But Leslie’s hard work has paid off. As of 2024, she has whittled down her remaining balance to around $18,000.

“It was really important that I got a lot of my student loan debt taken care of because then I was able to dedicate that back into myself and my health and my mental wellness,” she says.

Living without a car in Houston

By 2023, Leslie’s car was experiencing significant mechanical issues. One night, it almost caused her to be stranded while making a delivery.

Leslie decided to sell it and use the money to buy an electric bike, which she now uses to get to work and make deliveries.

“I intentionally did not decide to buy a new car,” she says. “I had pretty much covered a lot of my debt that I wanted to pay off anyways, so it was a really great time to just kind of move on and not have a car.”

Leslie says swapping her car for an e-bike helps her save money on expenses like parking and gas.

Plus, she says not having a car saves her money due to not needing to pay for parking, car insurance and other related expenses.

“Getting around Houston has been actually pretty easy,” she says. “When I’m going to the grocery store, for example, I can put all my groceries in my saddlebags and that kind of takes care of everything. It’s also really great to use the metro rail line.”

How she spends her money

Here’s how Leslie spent her money in February 2024.

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  • Housing and utilities: $1,408 for rent on a loft apartment, heat, water, electricity and Wi-Fi
  • Insurance: $622 on health, dental and vision insurance
  • Discretionary: $436 on household goods and shopping
  • Retirement savings: $400 toward 403(b)
  • Food: $271 on dining out and groceries
  • Subscriptions and memberships: $245 on her gym membership and Hulu subscription
  • Student loan repayment: $238 toward her remaining private student loan balance
  • Phone: $47 for her phone bill

Leslie uses the zero-sum budgeting strategy to manage her money, which means she assigns every dollar of her paycheck toward her various expenses.

“I allocate every single dollar until it hits zero so that I understand where every expense came from,” she says.

She makes sure to factor splurges into her budget as well, such as buying workout clothing from GymShark.

Leslie starts her mornings with a 5am workout.

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“Even if you’re still paying off debt, you still have to have some level of a lifestyle,” she says. “I do enjoy making sure that I have proper workout clothes and like to make sure I’m looking presentable.”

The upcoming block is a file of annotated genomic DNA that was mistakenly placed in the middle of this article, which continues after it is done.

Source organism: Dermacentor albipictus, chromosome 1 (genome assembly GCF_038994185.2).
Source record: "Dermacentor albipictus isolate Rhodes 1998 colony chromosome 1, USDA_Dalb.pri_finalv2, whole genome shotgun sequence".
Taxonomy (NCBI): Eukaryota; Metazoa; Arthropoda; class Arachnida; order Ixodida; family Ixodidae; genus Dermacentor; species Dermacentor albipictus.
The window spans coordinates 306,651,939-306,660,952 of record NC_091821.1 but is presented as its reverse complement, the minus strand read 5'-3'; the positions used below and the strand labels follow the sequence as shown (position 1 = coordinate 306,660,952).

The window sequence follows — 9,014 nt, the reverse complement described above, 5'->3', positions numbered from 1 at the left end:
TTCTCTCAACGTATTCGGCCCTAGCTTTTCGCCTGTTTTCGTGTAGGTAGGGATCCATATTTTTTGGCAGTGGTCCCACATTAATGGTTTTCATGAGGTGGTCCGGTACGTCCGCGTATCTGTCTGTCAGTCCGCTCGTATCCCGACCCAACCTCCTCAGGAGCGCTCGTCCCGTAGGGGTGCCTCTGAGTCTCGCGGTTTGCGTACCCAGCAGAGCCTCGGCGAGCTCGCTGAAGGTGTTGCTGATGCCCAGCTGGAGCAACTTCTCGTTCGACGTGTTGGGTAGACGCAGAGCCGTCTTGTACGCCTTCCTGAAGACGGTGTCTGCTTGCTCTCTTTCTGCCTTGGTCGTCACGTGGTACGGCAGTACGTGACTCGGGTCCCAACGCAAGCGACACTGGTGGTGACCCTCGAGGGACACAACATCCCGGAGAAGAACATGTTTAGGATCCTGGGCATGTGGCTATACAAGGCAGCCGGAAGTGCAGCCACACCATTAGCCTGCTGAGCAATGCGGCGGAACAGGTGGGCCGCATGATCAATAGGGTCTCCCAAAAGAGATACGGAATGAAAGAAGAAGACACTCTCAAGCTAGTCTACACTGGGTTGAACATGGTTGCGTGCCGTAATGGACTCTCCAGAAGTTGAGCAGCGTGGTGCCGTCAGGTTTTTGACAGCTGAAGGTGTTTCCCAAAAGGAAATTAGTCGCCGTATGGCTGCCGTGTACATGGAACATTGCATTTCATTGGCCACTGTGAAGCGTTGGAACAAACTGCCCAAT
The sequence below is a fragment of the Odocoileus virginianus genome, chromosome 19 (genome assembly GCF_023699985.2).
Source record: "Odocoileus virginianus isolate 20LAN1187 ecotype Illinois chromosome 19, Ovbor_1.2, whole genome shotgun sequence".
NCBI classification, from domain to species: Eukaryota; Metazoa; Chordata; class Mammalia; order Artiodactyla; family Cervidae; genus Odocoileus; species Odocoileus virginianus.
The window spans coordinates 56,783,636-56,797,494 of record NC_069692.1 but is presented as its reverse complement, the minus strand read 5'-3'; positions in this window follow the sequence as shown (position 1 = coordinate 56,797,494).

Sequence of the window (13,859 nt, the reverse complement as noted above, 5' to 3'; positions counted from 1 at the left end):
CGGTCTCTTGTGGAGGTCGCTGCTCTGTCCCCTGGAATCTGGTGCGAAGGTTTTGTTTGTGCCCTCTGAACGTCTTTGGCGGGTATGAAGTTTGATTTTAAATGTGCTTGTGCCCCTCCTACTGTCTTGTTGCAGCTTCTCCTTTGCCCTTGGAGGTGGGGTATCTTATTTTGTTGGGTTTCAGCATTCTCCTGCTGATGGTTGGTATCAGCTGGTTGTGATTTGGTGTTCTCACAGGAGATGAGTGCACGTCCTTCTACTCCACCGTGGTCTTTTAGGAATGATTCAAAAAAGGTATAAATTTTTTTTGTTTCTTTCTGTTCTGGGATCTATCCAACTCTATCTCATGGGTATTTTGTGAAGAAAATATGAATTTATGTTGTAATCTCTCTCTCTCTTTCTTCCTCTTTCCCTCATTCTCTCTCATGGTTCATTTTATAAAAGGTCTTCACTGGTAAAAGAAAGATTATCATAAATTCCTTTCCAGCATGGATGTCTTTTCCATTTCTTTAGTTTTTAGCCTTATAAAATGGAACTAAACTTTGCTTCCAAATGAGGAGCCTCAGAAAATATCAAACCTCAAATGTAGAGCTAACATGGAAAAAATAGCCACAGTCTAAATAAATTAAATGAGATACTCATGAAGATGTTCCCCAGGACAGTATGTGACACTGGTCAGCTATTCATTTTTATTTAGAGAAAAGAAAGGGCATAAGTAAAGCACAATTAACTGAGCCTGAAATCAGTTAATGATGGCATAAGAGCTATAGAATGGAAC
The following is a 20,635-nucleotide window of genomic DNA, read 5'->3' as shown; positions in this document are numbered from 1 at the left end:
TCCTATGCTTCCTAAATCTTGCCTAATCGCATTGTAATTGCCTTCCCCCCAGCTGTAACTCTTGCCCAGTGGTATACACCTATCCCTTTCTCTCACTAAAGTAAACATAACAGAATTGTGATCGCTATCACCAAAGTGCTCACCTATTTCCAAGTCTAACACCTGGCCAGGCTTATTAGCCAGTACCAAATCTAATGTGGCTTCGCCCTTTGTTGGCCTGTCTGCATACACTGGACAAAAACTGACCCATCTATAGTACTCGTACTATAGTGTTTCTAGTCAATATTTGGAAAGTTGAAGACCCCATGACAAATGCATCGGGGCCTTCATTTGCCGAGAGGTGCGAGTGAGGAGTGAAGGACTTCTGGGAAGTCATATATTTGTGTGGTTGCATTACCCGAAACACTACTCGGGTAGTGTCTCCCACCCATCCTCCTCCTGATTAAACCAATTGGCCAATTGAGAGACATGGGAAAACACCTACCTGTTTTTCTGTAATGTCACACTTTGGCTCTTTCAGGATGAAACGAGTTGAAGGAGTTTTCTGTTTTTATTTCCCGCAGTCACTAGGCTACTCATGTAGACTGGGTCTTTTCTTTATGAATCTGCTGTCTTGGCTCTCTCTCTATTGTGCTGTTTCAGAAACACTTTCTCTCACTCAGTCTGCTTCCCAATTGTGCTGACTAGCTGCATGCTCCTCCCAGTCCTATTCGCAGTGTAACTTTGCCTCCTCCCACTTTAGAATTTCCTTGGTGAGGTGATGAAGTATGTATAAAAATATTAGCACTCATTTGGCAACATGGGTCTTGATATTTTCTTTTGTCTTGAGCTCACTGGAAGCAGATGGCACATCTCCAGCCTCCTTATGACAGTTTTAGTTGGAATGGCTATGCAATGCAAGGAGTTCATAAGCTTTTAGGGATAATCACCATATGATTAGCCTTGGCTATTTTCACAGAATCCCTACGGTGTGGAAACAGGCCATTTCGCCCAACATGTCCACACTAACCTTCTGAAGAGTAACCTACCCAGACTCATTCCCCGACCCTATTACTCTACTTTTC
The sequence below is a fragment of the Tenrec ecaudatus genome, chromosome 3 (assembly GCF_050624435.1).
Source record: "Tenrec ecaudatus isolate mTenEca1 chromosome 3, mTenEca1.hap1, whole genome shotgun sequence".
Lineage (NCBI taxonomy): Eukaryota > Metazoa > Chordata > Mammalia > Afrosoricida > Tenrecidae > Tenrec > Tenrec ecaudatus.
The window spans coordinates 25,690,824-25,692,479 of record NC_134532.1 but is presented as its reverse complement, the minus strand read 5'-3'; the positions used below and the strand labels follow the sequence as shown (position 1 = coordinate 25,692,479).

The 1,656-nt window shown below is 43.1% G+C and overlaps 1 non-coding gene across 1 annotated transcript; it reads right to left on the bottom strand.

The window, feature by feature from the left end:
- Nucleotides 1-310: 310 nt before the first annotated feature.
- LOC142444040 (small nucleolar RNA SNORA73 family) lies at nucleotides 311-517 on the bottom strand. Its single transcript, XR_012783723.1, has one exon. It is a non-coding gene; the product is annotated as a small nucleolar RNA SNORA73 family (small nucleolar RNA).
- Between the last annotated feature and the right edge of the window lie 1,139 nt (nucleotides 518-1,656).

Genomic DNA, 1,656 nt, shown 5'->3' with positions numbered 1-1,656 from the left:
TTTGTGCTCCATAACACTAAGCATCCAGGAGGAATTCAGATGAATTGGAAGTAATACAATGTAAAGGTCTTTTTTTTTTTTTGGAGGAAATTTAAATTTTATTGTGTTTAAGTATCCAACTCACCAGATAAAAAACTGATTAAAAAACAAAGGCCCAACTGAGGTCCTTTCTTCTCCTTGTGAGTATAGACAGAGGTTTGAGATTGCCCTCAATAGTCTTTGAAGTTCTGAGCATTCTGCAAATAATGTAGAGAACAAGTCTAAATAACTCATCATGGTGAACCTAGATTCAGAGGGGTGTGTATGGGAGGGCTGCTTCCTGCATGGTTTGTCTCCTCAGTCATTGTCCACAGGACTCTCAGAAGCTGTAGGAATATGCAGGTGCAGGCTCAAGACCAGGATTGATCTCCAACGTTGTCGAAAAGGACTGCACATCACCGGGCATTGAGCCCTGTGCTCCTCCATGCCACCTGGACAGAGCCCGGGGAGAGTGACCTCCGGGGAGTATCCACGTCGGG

One financial tool Leslie doesn’t use is credit cards. Although when used responsibly, credit cards can help you build up your credit score and earn perks like travel rewards, she wants to avoid taking on any more debt while she focuses on paying down her student loans.

“I could always get into more debt if I want more debt,” she says. “In the meantime, my focus [is on] the debt that I currently have.”

Leslie has around $1,000 in savings, which she says is enough to cover any unexpected expense that may arise. “I haven’t really needed to build a larger emergency fund yet because my liabilities are so low at the moment and I have insurance,” she says.

She also has around $96,000 saved for retirement between her 403(b) plan and Roth IRA.

Working toward a debt-free future

Although Leslie says her student loan debt is at a more manageable level, she plans to continue working part-time as a DoorDash delivery driver for now.

“I don’t have to do it,” she says. “I like having the appeal of having multiple streams of income.”  

She also started her own small business, Noir in Color, where she offers her freelance writing services on topics like personal finance and side hustle ideas.

She knows she’ll eventually want to own a home that she could rent out. However, she says she prefers renting for now because it’s cheaper. After she pays down her student loans, she plans to work on boosting her credit to qualify for the best terms on a mortgage.

Leslie says she enjoys having multiple streams of income.

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“I felt it was also essential that I continue to rent for right now until I’m able to feel comfortable enough to want to take on a large amount of debt all over again,” she says.

Ultimately, Leslie looks forward to one day clearing her debt and spending her time as she pleases.

“My version of the American dream is just to be debt-free and live life on my own terms,” she says.

What’s your budget breakdown? Share your story with us for a chance to be featured in a future installment.

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How this millennial is living on $17,000 in New York City